Both Paul and Tom invested early into the museum, whilst Jon picked up some ‘Sir Brown’ patrons to give him some flexibility later on with museum placement.

The ‘Lady Violet’ patrons did not come out in force until later in the game, and Jon managed to pick up the first 2, giving him the small bonus of an extra cube each round. He had also concentrated on picking up some patrons with in-game bonus scoring, so by the time that the final round was over, he was already 10 points or so ahead of the others.

In the final reckoning, Paul suffered slightly from having a lack of patrons, although he still managed to overtake Tom who had had a canny knack of picking up several patrons for minimum cube-expenditure. Jon had managed to sneak a couple of cubes into the museum in the last round (which would probably have been impossible in a 4-player game) which helped to boost his score and achieve a relatively comfortable victory.

This game plays nicely in 45 mins, but has enough to think about, to leave you with the feeling that you’ve played a ‘proper’ game. Maybe Jon will find it easier to drum up interest in the future…?!

Scores: Jon 67, Paul 53, Tom 50

Golden rule number 4 - proven (all right, so it would have been so if Tom'd won too - but seriously, who doubts the validity of this rule?)

Ra! (Thanks Philip)

Me, James, Gareth (II, although as Gareth I has been absent for so long maybe we ought to promote him), Sean and Amanda launched into this classic auction game, which Sean had never played before.

The first epoch saw Amanda buy a tonne of Niles and a Flood to accompany them, along with a few Monuments- but nothing else. Meanwhile I picked up 5 Pharaohs, a Civilisation tile, and a Nile/Flood pair. James, Gareth and Sean collected some Monuments and some Pharaohs and the occasional civ tile- James also picked up a couple of Gold tiles. The round ended with Sean's 16 unplayed.

The second epoch saw Amanda add more Niles and 2 Floods, only to take one for the team by buying the flood disaster with a lot of other juicy stuff. So she didn't score here Niles. I picked up another Pharaoh, a Monument or two and a Civlisation tile with my rather low suns- Sean disliked my tactic of calling RA repeatedly... Gareth was rivalling Amanda for Niles and all players except me picked up several Monuments. James and Amanda tied for least Pharaohs. The epoch ended with Gareth on his own trying to build up a good set of tiles but being foiled by Ra.

In the third Epoch Amanda and Gareth were able to score their floods, while James equalled my Pharaoh count. There were some good Monument Scores by Amanda, James and Sean. As well as 4 Civ tiles of different colours I was able to accumulate the highest total suns, with Sean and Amanda tied for least. Again the turn ended with Gareth on his own though this time he sensibly took a 3 tile set rather than push his luck.

Philip 50 Amanda 34 James 31 Sean 29 Gareth 15.

Golden rule number 3 - proven again (okay, so Ra might not be the resource engine production cube shuffling Euro that Philip is famed for, but it is surely not one to be challenged - especially now that Scott has left us :(  )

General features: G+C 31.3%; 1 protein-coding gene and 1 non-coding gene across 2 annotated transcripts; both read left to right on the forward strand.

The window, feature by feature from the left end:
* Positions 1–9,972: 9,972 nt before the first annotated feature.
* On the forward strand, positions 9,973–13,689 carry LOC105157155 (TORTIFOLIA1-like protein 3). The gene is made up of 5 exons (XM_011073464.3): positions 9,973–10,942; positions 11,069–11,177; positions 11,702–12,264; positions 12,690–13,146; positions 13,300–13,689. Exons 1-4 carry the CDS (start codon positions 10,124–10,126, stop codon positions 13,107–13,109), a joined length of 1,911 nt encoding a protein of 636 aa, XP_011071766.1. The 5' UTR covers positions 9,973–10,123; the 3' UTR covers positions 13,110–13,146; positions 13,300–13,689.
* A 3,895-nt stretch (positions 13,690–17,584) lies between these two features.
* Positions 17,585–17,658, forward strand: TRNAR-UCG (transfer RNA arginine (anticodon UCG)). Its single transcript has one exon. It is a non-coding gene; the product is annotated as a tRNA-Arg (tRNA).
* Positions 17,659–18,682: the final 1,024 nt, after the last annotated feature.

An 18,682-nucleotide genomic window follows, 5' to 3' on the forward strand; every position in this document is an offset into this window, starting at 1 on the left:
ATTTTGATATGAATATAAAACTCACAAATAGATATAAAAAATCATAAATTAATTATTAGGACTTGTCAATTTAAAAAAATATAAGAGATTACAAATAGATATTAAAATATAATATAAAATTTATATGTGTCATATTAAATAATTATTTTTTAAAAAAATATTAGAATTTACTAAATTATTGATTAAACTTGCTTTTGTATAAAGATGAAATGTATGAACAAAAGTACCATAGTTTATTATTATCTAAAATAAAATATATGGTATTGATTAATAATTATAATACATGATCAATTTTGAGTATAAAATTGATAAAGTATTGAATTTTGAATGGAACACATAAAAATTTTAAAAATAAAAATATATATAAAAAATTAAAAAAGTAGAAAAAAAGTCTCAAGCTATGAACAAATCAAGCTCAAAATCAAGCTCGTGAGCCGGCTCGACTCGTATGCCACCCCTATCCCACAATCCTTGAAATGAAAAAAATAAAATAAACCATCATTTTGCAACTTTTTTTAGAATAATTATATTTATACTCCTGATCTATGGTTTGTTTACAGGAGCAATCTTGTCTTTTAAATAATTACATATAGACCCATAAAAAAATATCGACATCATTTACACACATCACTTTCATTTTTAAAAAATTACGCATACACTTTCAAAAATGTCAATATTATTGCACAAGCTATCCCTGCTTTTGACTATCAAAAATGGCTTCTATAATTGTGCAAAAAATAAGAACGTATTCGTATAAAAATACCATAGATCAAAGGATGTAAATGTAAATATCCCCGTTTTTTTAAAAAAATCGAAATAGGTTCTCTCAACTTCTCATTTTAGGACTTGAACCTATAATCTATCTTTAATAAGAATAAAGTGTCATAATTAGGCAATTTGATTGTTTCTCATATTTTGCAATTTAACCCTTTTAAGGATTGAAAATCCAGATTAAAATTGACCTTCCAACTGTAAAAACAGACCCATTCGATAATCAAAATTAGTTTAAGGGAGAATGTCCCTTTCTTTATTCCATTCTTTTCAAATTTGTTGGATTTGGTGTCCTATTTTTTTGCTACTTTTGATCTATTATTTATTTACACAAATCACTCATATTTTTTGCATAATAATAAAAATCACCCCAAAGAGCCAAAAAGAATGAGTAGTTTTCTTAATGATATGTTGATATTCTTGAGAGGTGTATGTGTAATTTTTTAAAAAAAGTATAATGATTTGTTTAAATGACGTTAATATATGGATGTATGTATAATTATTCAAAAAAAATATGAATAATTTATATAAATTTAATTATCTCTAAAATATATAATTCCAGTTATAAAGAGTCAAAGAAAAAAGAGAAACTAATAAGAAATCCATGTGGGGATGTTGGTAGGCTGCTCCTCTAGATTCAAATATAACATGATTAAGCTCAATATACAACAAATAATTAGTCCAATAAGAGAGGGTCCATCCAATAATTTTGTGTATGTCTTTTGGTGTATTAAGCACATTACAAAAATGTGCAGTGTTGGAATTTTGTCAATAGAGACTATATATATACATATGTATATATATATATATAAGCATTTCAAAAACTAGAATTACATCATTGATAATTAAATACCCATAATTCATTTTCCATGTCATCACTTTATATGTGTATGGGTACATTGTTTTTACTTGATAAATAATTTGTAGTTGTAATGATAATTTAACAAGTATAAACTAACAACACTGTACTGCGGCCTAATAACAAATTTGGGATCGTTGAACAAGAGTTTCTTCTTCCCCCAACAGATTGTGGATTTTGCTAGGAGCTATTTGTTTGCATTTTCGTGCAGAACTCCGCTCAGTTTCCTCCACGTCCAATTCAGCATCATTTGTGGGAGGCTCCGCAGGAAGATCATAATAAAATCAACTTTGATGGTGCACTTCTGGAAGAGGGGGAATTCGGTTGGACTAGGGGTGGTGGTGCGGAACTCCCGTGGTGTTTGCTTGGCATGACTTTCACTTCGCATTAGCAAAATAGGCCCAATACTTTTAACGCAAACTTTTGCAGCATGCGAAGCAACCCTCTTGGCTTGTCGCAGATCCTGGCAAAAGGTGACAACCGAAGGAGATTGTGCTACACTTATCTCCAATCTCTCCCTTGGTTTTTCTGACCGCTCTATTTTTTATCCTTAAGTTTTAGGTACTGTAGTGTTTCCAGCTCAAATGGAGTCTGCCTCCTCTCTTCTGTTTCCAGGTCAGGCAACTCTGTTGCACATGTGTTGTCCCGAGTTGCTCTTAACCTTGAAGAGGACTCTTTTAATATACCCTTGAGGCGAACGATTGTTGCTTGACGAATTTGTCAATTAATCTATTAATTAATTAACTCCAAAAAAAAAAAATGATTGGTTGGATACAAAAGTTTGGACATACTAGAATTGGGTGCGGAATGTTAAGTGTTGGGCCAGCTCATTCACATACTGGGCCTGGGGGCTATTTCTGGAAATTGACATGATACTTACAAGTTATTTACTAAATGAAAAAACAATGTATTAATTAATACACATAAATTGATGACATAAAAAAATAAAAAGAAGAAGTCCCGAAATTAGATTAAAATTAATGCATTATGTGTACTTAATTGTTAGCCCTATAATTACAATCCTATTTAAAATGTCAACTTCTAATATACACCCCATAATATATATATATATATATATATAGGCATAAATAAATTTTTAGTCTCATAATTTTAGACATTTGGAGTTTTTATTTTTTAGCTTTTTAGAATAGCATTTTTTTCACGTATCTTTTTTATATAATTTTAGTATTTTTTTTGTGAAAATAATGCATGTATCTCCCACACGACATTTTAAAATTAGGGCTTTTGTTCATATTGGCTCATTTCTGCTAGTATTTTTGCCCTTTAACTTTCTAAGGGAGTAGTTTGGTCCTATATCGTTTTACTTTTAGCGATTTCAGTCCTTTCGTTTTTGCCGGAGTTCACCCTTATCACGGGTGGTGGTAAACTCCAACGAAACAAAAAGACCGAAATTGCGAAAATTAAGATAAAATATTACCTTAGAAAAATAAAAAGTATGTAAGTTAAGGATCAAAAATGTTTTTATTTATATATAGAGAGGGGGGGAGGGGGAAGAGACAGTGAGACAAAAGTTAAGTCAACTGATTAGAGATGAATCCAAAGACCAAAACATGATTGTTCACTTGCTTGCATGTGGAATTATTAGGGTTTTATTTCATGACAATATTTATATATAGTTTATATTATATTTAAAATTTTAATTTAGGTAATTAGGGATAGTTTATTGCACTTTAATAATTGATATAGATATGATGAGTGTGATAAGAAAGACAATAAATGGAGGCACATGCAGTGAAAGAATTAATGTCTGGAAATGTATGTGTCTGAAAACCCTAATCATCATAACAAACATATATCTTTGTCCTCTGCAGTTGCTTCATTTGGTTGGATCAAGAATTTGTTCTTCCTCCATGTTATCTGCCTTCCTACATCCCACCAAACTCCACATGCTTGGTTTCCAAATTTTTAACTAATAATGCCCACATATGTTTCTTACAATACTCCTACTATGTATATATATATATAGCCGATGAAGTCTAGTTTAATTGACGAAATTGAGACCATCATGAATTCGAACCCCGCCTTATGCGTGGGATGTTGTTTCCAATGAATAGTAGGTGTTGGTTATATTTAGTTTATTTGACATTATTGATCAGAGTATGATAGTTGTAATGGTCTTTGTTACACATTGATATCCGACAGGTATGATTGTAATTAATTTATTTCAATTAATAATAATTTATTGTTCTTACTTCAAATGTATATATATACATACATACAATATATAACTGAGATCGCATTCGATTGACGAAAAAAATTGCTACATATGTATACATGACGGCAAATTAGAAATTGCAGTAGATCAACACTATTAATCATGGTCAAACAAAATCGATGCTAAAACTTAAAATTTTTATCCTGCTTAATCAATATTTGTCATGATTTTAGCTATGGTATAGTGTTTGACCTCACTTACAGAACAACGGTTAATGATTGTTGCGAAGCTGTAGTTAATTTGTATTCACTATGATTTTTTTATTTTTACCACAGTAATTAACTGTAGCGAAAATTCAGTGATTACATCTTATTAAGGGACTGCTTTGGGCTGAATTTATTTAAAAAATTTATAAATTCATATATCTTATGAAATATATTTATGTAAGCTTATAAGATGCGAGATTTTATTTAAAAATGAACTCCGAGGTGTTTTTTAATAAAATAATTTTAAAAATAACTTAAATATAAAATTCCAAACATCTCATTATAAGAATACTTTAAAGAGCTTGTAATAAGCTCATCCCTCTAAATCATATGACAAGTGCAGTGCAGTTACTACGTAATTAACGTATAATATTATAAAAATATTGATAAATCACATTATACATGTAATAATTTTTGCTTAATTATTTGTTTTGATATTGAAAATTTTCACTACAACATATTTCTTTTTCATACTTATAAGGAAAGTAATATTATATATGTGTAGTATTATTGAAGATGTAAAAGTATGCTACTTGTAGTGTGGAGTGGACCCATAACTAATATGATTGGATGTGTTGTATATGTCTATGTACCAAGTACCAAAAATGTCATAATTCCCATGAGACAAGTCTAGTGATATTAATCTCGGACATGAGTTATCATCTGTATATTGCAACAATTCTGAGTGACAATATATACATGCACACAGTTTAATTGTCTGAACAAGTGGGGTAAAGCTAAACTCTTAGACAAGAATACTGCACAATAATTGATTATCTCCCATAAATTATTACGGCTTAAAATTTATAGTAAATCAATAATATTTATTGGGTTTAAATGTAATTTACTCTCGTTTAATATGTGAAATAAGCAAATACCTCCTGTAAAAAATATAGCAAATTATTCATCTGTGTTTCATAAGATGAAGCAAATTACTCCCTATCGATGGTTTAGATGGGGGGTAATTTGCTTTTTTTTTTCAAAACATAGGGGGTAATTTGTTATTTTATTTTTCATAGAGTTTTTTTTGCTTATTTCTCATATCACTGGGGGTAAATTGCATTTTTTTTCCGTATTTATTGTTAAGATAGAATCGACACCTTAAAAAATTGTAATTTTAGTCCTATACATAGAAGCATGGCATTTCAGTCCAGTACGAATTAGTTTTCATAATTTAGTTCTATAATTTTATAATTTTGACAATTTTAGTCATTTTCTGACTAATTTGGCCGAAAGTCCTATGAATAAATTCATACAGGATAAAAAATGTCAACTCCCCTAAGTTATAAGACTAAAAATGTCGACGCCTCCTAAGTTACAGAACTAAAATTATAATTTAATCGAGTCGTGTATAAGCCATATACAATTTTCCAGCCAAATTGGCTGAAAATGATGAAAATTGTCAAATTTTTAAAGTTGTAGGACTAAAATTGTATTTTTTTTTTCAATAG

It was time for another sinking of the HMS Leaking Stern and a mad scrabble for survival in a limited number of lifeboats. Negotiate your way to safety, using whatever tactics will aid your survival. The only rule is that you can't continue your negotiating when the black counter is slammed down by the turn leader.

As usual, the game started slowly as there is some spare capacity in the starting set of lifeboats, but also as usual, the leaks soon caught up with the players, loyalties were tested, tough decisions made and pawns inevitably drowned at sea.

Sean was the one exclaiming 'that's just mean' upon hearing the rules and no one could really argue - yes Sean Matey, that's just life on the ocean wave for you.

The meanness was quite cruelly shown to Sean when Paul ended up positioning one of his sailors so that a boat containing 3 of Sean's sank. Sean, probably quite understandably didn't vote in favour of Paul for the rest of the game, although shockingly in at least one occurrence he was up against Jon (see Golden Rule number 1), making it less credible, so maybe it was simply karma acting as the scales of justice.

Dan made an early run for it by using his captain's influence and pushing a boat with his guys close to the line, which did eventually make it to the shore but it contained a relatively even spread of sailors for all players and so his advantage was minimised.

Tom was having a quiet game, although realised that he should possibly not have put so many of his people in the same boats as Sean.

This game certainly tested Golden Rule number 1 on many occasions, namely that no one should ever, ever trust Jon. Of course Jon might argue that there were plenty of other untrustworthy players bobbing up and down on the high seas, and that he was double crossed many a time himself, but a glance at the final scores tells the rest of his seafaring colleagues that he is the master of the double cross and that everyone at IBG really should pay more attention to the truth of the matter from now on. When will we all learn?

The other rule about the eventual winner being most likely to be sat next to Paul could easily have been true in this game, although turn order is largely irrelevant, so it was simply up to Paul to blunder his was through the game causing havoc and king making a little more randomly than normal. He managed to get on the wrong side of Dan, Jon and Sean during the game play, trying to spread his 'help' evenly.

The game was decided when two boats were within striking distance of the shore, but one had 3 of Jon's seafarers in and he managed to steer it safely home gaining quite a substantial victory.

Scores: Jon 27, Paul 17, Tom 17, Dan 16, Sean 13

Golden rule number 1 - proven (although no one seems to learn from it!)

Golden rule number 4 probably would have been proven if turn order had been relevant, so unlucky Dan (who was sat to the left of Paul and had to rely on his own skill instead), Paul's ability to provide the win to people was more random this time round, and happened to clash with another, maybe more powerful, rule.

Golden rule number 2 - clearly would have been proven if Noel had been there. He was probably off plying his bad-guyness elsewhere.

QED and see everyone next week.